Spontaneous return of sensibility to the breast often occurs following
reconstruction with autologous tissue, according to a study published in
the February issue of Plastic and Reconstructive Surgery.
"The spontaneous restoration of sensibility adds so much to the
patient's sense of normality," said lead author of the study, William
W. Shaw, MD, who is professor and chairman, Division of Plastic and Reconstructive
Surgery, UCLA School of Medicine. "After coping with a mastectomy,
a patient needs to feel that the reconstructed breast is really part of
The retrospective study included 29 postmastectomy patients who underwent
a total of 33 breast reconstructions. The women ranged in age from 36 to
73 years and had undergone reconstruction 7 to 96 months prior to the study.
Patients were tested for a variety of sensibilities, including touch pressure,
pain, heat or cold, and high- and low-frequency vibration. Each of the
tests was performed on the peripheral and central portions of the breast,
as well as the nipple and areola. The patients also responded to a questionnaire
rating their attitude toward the reconstructed breasts.
All but one patient experienced some restoration of spontaneous sensibility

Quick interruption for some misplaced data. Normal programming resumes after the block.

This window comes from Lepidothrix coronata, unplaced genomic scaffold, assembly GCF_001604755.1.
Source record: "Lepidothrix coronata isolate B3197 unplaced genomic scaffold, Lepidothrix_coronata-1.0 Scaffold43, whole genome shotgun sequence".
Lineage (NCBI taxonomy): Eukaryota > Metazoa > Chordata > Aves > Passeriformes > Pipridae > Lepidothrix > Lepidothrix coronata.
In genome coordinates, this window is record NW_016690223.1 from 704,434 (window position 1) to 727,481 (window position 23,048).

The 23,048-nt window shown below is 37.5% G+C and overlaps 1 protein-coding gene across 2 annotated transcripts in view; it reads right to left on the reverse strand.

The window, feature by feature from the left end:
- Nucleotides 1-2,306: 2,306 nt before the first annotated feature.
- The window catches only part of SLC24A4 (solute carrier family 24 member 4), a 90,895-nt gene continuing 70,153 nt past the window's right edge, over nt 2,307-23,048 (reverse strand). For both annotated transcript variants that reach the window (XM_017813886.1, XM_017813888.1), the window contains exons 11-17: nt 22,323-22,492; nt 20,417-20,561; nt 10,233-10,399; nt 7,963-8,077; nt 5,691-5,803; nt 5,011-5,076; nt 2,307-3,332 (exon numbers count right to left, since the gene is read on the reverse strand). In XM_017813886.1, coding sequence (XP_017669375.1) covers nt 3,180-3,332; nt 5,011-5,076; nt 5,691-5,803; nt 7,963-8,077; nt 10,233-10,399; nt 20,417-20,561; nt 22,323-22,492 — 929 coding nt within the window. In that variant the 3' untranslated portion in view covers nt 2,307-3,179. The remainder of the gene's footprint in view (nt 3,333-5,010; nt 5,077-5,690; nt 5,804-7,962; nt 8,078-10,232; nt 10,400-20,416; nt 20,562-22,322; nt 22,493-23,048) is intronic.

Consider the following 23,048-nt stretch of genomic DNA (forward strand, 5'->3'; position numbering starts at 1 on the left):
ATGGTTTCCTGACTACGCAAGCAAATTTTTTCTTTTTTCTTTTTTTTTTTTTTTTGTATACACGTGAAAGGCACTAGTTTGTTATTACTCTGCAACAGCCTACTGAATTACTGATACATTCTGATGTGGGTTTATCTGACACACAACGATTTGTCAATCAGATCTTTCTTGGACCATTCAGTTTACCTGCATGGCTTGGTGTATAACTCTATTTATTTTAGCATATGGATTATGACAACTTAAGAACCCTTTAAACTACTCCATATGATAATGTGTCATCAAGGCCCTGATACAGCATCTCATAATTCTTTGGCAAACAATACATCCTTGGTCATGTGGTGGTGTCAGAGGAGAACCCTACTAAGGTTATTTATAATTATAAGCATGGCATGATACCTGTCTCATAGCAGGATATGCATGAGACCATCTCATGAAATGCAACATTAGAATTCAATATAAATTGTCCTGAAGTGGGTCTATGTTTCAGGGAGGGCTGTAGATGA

in the reconstructed breast: Sensitivity to touch pressure was evident
in 97% of patients; to pain in 88%; to heat and cold in 64% and 82%, respectively;
and to high- and low-frequency vibration in 100%. The study showed that
sensitivity begins to return within the first year after reconstruction
and is even better after 3 years, suggesting that sensitivity continues
Level of Sensibility Appears to Depend on Reinnervation
The level of sensibility may depend on the reinnervation of the reconstructed
breast. This mechanism was not the subject of this study, but it is speculated
that the concentration of nerves and sensory receptors within the autologous
tissue may determine the level of reinnervation. Reinnervation may be deterred
by the condition of the patient's chest wall, including the presence of
scars or tissue damaged by radiation treatments.
When a person is unable to feel sensations in a part of the body, like
the hand or foot, the limb feels foreign, not like a part of the normal
body. In addition, there is a danger of injury if the person cannot feel
pain, heat, or cold. The same principles apply for women who have a reconstructed
breast, according to Dr. Shaw.
"The sensibility helps a woman incorporate this new reconstruction
into her own body image," said Dr. Shaw. "Knowing that restoration
can often achieve this level of sensibility, that we can go beyond form
alone, we can use this information to help our patients assess the various
options available after a mastectomy."
The importance of this sensibility to patients was suggested by their
questionnaire responses, which indicate a uniformly high rate of satisfaction.
While no statistical correlation can be drawn from this subjective rating,
it may be assumed that the high incidence and quality of sensibility was
one of the reasons for patient satisfaction.